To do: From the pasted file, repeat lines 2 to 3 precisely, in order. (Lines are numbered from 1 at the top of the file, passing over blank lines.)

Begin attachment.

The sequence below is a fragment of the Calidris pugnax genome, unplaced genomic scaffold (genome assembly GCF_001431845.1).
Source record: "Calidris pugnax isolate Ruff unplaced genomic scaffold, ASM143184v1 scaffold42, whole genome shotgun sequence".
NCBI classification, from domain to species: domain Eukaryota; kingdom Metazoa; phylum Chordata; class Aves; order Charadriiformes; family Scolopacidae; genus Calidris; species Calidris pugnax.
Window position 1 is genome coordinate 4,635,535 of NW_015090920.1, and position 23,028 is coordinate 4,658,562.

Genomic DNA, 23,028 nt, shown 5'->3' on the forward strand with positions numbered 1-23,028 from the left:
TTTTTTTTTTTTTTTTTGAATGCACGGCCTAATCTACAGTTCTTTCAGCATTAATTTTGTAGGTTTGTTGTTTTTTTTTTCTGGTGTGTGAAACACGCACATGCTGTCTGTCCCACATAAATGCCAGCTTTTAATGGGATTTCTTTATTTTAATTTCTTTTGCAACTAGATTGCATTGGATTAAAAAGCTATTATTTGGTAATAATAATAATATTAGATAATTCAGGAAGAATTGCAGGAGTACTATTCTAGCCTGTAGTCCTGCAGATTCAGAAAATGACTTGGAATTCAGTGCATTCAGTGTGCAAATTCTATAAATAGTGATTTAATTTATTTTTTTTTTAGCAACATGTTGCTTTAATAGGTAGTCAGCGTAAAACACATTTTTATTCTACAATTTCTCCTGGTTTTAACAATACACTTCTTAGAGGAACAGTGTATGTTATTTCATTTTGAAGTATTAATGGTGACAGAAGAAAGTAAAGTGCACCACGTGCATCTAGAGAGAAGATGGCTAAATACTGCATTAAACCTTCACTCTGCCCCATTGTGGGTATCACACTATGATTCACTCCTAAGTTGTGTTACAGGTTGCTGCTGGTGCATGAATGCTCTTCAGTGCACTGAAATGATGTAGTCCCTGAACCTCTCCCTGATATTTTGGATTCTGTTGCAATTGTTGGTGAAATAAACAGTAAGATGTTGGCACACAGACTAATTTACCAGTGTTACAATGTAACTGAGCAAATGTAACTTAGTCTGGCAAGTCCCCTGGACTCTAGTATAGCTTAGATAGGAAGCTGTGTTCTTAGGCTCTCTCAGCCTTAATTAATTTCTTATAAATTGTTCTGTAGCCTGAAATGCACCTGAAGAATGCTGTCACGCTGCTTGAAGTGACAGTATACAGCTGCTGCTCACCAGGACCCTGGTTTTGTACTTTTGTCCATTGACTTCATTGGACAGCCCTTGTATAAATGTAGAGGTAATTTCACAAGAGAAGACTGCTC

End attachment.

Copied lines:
Source record: "Calidris pugnax isolate Ruff unplaced genomic scaffold, ASM143184v1 scaffold42, whole genome shotgun sequence".
NCBI classification, from domain to species: domain Eukaryota; kingdom Metazoa; phylum Chordata; class Aves; order Charadriiformes; family Scolopacidae; genus Calidris; species Calidris pugnax.